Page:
“You have to be able to communicate to business, financial and technical people,” he says. In an industry like Trane’s, “Business executives must understand your presentation and the key benefits of the project.”
Two of those Senior Design team members eventually did become Trane engineers. Edgardo Cordero, a mechanical engineer, and Steven Decker, industrial engineering graduate, were hired after graduation. Griffith also wanted to hire a third member, Mira Meyers, but she was already committed to another employer.
Cordero now a Junior Process Engineer at Trane, had reached out to Griffith during the Senior Design project for help with networking and job hunting. This professional mentorship is one of the big student benefits of the Senior Design process.
“I gave Edgardo some tips for his LinkedIn profile and wrote a letter of recommendation for him to work in a different area of the industry as a process engineer,” Griffith remembers. His help was a factor in Cordero getting the process engineering job at Trane, where he essentially streamlines the manufacturing process for the company’s HVAC equipment.
Steven Decker was a technical sales intern for Trane during his time at FAMU-FSU Engineering. He committed to a full-time position with the company in the early stages of the senior design project. He has been working post-grad as an account manager in the company’s South Florida Region, based out of the West Palm Beach office. Soon he will attend Trane’s highly esteemed five-month graduate training program for new sales engineers where he will receive industry-leading HVAC and Sales training.
“Engineers are typically smart people, but [in school,] you don’t think about building those people skills,” Griffith says. He believes it’s very important for engineering students to get out of their shell and learn how to communicate technical solutions to executives and business leaders. In his mind, this is key to being a successful engineer.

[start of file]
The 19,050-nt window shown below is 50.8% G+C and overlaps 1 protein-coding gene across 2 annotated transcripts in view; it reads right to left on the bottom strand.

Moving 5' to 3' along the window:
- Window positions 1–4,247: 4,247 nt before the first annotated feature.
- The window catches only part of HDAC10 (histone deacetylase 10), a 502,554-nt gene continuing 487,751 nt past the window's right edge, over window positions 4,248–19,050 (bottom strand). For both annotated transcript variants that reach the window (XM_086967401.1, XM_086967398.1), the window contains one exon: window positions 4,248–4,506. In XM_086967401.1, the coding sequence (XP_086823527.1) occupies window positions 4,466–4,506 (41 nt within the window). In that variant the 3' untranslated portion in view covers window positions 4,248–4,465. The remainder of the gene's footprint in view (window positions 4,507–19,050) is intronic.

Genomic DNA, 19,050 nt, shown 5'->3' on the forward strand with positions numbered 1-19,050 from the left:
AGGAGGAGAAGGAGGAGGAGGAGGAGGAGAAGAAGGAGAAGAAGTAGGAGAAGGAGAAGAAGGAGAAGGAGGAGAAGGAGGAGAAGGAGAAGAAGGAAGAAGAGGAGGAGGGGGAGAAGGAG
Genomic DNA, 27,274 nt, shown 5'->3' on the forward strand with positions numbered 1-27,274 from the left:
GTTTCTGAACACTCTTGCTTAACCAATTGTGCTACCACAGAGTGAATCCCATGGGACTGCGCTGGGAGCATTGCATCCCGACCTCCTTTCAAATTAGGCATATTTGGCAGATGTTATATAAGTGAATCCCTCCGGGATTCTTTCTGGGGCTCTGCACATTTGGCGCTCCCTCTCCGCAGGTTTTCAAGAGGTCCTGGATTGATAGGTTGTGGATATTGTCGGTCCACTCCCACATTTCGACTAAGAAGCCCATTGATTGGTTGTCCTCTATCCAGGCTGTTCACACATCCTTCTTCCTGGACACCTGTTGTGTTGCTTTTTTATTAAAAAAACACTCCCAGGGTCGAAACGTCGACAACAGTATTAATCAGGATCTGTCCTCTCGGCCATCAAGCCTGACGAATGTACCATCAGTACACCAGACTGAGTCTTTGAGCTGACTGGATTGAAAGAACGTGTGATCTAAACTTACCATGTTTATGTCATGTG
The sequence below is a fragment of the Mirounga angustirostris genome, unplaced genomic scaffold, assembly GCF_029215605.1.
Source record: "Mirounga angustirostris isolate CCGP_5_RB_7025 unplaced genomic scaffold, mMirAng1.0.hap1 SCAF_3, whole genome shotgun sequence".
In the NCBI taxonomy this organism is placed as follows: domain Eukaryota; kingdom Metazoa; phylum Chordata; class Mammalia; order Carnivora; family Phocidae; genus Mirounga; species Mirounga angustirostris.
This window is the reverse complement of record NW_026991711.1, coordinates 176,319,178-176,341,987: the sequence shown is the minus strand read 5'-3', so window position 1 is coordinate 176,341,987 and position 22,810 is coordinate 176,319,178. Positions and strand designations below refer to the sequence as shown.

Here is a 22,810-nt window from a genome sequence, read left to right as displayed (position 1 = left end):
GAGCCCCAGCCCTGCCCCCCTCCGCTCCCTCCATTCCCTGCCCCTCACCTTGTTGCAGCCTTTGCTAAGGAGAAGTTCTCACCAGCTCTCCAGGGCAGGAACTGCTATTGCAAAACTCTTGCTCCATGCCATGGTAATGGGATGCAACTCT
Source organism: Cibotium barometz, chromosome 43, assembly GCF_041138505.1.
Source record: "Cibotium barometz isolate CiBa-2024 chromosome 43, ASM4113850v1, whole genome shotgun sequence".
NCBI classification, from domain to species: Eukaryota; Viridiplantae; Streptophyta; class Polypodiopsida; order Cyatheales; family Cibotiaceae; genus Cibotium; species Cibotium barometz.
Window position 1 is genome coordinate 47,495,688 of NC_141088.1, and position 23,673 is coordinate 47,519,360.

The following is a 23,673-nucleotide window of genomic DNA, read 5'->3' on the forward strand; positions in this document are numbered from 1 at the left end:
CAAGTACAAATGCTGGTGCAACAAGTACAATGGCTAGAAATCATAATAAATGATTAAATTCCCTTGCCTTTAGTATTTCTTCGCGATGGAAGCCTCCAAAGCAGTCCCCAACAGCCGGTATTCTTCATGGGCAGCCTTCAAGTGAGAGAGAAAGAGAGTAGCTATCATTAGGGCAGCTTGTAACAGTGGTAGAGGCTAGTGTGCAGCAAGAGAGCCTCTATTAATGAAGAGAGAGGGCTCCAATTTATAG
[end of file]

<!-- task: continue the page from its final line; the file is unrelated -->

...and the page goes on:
He’s happy to have found such quality and skills at one of his largest clients. The student engineers at the FAMU-FSU College of Engineering have exceeded his expectations, in both classwork and professionalism.
“We love the diversity at the college,” Griffith says of the joint engineering institution. FAMU-FSU Engineering represents two great universities and he believes it includes all the opportunities to hire diverse engineers in terms of gender, ethnicity that that brings.
“These engineering students worked extremely well together as a team,” Griffith remembers. “You’re going to have to work in an environment that’s cross-functional, and I was impressed at how well these students did that.”
Trane was again a sponsor for Senior Design in 2021, with a focus on indoor air quality. Especially during the pandemic, the student engineers involved will have to find a way to effectively clean the conditioned air as we return to in-person business and learning.
Griffith looked forward to not only the innovations these students would design but getting to know them as professionals and people. He’s discovered that’s the best way to find quality young engineers.
After the semester ended, the company added its newest alumnus to the ranks: Andreu Santeiro, a mechanical engineering alumnus, Class of 2021. Santeiro works as a Data Analytics Engineer in Trane’s Miami office.
Trane is looking for more FAMU-FSU Engineering graduates. They are especially focused on hiring diverse engineers and female candidates in particular.